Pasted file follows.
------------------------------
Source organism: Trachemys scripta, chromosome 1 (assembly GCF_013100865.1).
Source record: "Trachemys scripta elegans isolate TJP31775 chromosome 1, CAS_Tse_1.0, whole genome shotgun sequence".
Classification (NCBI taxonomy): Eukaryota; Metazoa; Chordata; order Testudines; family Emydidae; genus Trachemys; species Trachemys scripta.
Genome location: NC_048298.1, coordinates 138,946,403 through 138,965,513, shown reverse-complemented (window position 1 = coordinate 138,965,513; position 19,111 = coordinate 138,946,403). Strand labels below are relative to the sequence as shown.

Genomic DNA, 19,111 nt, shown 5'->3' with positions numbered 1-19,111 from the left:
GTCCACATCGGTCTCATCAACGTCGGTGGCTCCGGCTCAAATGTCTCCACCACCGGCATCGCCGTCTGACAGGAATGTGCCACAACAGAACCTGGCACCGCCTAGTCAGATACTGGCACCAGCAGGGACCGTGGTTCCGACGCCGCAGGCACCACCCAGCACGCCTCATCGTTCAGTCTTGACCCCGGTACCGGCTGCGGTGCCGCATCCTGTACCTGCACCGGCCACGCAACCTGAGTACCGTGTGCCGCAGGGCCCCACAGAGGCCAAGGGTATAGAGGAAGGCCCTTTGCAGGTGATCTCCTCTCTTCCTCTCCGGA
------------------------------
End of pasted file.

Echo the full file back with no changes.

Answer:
Source organism: Trachemys scripta, chromosome 1 (assembly GCF_013100865.1).
Source record: "Trachemys scripta elegans isolate TJP31775 chromosome 1, CAS_Tse_1.0, whole genome shotgun sequence".
Classification (NCBI taxonomy): Eukaryota; Metazoa; Chordata; order Testudines; family Emydidae; genus Trachemys; species Trachemys scripta.
Genome location: NC_048298.1, coordinates 138,946,403 through 138,965,513, shown reverse-complemented (window position 1 = coordinate 138,965,513; position 19,111 = coordinate 138,946,403). Strand labels below are relative to the sequence as shown.

Genomic DNA, 19,111 nt, shown 5'->3' with positions numbered 1-19,111 from the left:
GTCCACATCGGTCTCATCAACGTCGGTGGCTCCGGCTCAAATGTCTCCACCACCGGCATCGCCGTCTGACAGGAATGTGCCACAACAGAACCTGGCACCGCCTAGTCAGATACTGGCACCAGCAGGGACCGTGGTTCCGACGCCGCAGGCACCACCCAGCACGCCTCATCGTTCAGTCTTGACCCCGGTACCGGCTGCGGTGCCGCATCCTGTACCTGCACCGGCCACGCAACCTGAGTACCGTGTGCCGCAGGGCCCCACAGAGGCCAAGGGTATAGAGGAAGGCCCTTTGCAGGTGATCTCCTCTCTTCCTCTCCGGA